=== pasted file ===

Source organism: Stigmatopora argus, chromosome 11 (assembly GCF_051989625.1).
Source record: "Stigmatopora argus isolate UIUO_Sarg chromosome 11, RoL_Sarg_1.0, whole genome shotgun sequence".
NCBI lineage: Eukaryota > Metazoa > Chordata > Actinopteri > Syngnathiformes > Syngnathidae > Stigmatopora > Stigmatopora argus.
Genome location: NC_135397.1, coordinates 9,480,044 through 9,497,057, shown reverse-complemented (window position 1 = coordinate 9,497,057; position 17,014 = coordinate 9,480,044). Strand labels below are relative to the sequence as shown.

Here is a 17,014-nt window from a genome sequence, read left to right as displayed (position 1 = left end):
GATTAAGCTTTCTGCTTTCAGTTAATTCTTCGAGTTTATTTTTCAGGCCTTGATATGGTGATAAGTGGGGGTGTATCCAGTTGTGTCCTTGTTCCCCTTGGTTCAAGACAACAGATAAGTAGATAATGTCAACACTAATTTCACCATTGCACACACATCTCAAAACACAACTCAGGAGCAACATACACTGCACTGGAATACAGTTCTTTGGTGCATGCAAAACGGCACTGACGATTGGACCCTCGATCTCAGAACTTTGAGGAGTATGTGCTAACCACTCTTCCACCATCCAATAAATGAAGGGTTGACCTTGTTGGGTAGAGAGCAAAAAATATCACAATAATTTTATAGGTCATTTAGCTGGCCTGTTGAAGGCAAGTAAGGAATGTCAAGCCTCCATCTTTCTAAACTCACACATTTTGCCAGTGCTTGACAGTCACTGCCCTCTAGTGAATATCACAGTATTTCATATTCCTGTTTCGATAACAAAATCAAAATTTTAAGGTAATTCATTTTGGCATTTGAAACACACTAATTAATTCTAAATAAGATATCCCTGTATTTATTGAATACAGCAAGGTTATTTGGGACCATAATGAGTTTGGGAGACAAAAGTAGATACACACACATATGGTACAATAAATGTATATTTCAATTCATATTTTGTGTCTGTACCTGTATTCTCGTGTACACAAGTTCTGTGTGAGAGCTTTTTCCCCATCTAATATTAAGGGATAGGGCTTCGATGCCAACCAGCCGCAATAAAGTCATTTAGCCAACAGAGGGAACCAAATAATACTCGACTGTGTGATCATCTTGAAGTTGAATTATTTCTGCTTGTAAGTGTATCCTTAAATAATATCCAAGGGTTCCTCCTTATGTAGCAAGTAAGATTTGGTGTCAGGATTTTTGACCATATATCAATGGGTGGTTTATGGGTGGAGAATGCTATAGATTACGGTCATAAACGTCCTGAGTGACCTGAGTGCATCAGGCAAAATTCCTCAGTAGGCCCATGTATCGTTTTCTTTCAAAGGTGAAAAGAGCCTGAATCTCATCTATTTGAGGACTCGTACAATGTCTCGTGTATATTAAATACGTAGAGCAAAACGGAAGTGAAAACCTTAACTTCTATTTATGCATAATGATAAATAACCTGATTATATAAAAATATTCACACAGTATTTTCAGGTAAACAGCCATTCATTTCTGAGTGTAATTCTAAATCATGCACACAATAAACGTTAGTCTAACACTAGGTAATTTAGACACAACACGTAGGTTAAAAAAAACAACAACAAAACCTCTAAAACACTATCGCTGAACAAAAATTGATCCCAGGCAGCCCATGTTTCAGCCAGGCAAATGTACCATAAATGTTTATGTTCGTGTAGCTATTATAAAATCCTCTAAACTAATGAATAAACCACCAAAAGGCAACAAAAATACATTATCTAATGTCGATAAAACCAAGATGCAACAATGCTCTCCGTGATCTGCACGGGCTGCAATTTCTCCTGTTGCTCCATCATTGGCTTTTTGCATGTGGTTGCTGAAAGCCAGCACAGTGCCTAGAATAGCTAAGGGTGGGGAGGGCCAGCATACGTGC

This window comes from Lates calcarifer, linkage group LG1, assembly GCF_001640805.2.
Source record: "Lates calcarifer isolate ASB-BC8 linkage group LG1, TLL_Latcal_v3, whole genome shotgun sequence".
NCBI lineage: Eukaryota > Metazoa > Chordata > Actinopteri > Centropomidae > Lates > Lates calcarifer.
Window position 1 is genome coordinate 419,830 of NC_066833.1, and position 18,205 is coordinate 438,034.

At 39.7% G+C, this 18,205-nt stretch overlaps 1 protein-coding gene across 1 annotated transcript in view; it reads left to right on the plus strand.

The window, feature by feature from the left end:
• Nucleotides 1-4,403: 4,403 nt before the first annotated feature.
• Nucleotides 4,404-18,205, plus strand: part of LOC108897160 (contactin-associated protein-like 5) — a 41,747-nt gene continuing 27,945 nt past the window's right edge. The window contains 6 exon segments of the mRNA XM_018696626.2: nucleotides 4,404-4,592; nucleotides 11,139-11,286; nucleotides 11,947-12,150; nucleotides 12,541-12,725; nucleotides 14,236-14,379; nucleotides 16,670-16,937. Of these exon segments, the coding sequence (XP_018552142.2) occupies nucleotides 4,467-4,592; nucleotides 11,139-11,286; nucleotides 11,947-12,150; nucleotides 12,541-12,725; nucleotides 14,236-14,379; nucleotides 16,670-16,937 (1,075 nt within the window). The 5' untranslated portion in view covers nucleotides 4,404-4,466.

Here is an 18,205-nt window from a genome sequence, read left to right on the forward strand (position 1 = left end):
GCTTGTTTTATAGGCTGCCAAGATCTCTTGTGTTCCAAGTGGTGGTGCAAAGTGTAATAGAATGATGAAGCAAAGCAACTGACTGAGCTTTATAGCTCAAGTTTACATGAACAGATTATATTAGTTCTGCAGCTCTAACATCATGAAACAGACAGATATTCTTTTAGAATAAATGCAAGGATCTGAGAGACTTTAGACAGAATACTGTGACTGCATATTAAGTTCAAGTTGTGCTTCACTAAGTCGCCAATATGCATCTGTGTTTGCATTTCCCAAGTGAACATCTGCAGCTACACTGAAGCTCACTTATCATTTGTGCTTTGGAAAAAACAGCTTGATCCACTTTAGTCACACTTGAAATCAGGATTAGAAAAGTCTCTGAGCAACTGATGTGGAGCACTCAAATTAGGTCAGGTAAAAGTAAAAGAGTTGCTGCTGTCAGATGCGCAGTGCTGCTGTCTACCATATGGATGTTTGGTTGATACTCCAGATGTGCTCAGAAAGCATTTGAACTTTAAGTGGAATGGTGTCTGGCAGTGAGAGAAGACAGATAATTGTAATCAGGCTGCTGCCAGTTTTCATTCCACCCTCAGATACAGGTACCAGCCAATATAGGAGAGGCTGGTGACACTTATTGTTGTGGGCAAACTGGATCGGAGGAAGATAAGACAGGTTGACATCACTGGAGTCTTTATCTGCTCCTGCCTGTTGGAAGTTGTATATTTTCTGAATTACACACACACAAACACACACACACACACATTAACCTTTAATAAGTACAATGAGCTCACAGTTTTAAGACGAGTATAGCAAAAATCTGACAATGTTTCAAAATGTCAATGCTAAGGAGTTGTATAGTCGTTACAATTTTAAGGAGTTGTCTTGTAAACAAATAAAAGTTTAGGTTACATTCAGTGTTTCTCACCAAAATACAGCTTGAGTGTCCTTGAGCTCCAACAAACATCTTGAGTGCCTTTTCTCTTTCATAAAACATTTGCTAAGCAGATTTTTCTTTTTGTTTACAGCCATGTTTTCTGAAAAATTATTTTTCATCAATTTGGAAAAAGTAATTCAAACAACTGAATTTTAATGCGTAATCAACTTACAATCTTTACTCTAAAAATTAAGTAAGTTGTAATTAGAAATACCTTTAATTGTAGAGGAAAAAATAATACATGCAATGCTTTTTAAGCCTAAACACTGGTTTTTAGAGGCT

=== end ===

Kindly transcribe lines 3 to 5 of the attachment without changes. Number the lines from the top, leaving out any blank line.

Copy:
NCBI lineage: Eukaryota > Metazoa > Chordata > Actinopteri > Syngnathiformes > Syngnathidae > Stigmatopora > Stigmatopora argus.
Genome location: NC_135397.1, coordinates 9,480,044 through 9,497,057, shown reverse-complemented (window position 1 = coordinate 9,497,057; position 17,014 = coordinate 9,480,044). Strand labels below are relative to the sequence as shown.

Here is a 17,014-nt window from a genome sequence, read left to right as displayed (position 1 = left end):